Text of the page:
While mortgage originations have recently been higher, the loans are primarily being made to just the best quality borrowers. But ongoing restrictiveness has led to better performance.
The number of outstanding U.S. single-family loans was 53.0 million as of mid-year 2018, TransUnion reported Wednesday in its Q2 2018 Industry Insights Report.
TransUnion reported that the aggregate unpaid principal balance of mortgages outstanding was $9.0328 trillion as of the most-recent date.
Dividing the reported total outstanding balances by the number of loans outstanding, the average loan amount comes out to $170,431; however, TransUnion reported an average loan amount of $203,887.
A media contact for the company didn’t immediately respond to a request for an explanation about the discrepancy.
Sixty-day delinquency on outstanding mortgages was 1.67 percent, “the lowest level observed since the Great Recession,” TransUnion said. The rate was 1.74 percent as of the first quarter and 1.92 percent as of the second-quarter 2017.
TransUnion highlighted how a decade ago, when the country was sinking into a financial crisis, the rate was 3.87 percent. Delinquency peaked at 7.21 percent in the first-quarter 2010.
Much of the improvement since can be attributed to the abandonment of subprime mortgages.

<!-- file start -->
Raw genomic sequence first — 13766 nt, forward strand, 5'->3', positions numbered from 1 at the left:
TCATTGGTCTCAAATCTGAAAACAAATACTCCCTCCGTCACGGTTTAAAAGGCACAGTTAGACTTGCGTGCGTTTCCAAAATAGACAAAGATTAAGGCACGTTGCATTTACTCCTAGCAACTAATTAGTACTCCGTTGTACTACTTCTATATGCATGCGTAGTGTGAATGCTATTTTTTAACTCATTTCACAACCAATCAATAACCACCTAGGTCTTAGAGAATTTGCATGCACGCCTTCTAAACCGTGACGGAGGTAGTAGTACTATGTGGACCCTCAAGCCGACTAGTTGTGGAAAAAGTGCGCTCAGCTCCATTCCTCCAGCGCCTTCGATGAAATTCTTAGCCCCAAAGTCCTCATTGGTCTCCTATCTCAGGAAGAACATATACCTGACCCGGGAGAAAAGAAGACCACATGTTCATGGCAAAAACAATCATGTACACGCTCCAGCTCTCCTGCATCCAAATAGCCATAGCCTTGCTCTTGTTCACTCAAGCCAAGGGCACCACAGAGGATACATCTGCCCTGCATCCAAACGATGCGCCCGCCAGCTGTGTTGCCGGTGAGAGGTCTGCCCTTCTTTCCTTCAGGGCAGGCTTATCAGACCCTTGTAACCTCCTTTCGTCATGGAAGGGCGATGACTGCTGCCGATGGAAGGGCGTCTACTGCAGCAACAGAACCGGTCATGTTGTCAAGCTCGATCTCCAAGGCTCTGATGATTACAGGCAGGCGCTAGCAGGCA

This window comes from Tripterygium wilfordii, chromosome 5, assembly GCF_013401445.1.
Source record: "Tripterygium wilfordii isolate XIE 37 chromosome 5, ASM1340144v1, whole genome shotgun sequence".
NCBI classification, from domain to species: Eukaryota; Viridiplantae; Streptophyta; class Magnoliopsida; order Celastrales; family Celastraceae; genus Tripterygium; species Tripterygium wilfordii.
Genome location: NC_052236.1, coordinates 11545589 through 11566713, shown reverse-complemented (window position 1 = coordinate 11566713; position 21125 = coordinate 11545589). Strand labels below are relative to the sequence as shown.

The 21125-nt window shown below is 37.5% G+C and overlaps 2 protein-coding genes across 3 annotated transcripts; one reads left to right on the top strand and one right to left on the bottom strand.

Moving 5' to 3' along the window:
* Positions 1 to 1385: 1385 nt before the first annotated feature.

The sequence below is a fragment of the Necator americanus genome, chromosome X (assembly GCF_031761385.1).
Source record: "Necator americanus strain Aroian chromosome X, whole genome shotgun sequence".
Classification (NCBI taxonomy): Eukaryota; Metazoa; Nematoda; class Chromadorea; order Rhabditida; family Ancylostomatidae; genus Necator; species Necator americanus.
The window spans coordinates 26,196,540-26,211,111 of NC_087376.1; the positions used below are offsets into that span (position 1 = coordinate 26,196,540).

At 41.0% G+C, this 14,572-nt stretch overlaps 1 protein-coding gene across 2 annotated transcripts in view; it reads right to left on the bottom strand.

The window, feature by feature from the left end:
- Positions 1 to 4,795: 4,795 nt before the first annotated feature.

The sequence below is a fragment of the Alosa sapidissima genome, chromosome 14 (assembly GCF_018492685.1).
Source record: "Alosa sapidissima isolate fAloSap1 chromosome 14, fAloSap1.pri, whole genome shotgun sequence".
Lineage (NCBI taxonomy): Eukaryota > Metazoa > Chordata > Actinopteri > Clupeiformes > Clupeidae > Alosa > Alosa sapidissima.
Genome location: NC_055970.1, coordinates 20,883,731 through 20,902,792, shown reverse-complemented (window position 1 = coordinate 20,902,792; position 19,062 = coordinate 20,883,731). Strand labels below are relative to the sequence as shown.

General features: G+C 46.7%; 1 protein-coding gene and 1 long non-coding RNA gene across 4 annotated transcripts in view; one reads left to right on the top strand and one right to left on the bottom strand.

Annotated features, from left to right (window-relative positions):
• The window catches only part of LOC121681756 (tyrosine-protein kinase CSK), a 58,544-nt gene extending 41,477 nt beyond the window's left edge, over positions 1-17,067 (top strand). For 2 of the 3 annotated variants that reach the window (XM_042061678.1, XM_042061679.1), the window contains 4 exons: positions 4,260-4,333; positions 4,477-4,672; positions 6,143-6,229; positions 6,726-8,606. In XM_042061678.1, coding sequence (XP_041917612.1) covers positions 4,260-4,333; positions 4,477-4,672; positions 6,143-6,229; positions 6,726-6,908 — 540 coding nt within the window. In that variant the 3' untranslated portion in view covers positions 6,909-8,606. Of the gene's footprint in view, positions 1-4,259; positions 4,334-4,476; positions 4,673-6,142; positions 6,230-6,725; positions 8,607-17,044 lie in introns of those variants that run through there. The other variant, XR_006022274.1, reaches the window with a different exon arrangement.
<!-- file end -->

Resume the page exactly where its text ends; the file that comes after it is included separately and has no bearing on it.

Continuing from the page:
“The proliferation of subprime mortgage lending in the mid-2000s, among other market factors, led to massive increases in the percentage of borrowers 60+ days past due,” TransUnion said. “The metric, which traditionally had hovered around 2 percent, spiked to nearly 4 percent by Q2 2008 and peaked at over 7 percent in Q1 2010. Following the crisis, the tightening of lending standards has helped push the delinquency rate to much-improved levels.”
Mortgage originations, which are reported on a one-quarter lag, totaled 1,480,816 loans in the most-recent three-month period. The average originated loan amount was $228,162.
Using TransUnion’s numbers, mortgage originators generated $338 billion in loan production, sinking from $413 billion in the fourth quarter. But mortgage originations were modestly higher than $327 billion in the first-quarter 2017.
The report highlighted how credit conditions have tightened since the financial crisis.
“Originations have rebounded from a low observed in Q1 2014, but are still down relative to 2008,” Matt Komos, a research executive at TransUnion, stated in the report. “The downward shift was driven by a large reduction in subprime lending due to lender contraction immediately following the crisis. In fact, subprime share of mortgage originations has dropped by almost 50 percent since 2008. There has also been a shift in the types of products available to consumers relative to before the financial crisis, which may have also created less access for risky populations of consumers in mortgage.”
added that recent growth in home lending has been coming from the lowest-risk borrowers. The volume of loans to borrowers in every credit tier has fallen except for super-prime mortgages — which exceed the decade-earlier total.
But he noted that lenders have most recently been observed providing greater credit access to the full risk spectrum versus the period from 2010 to 2015.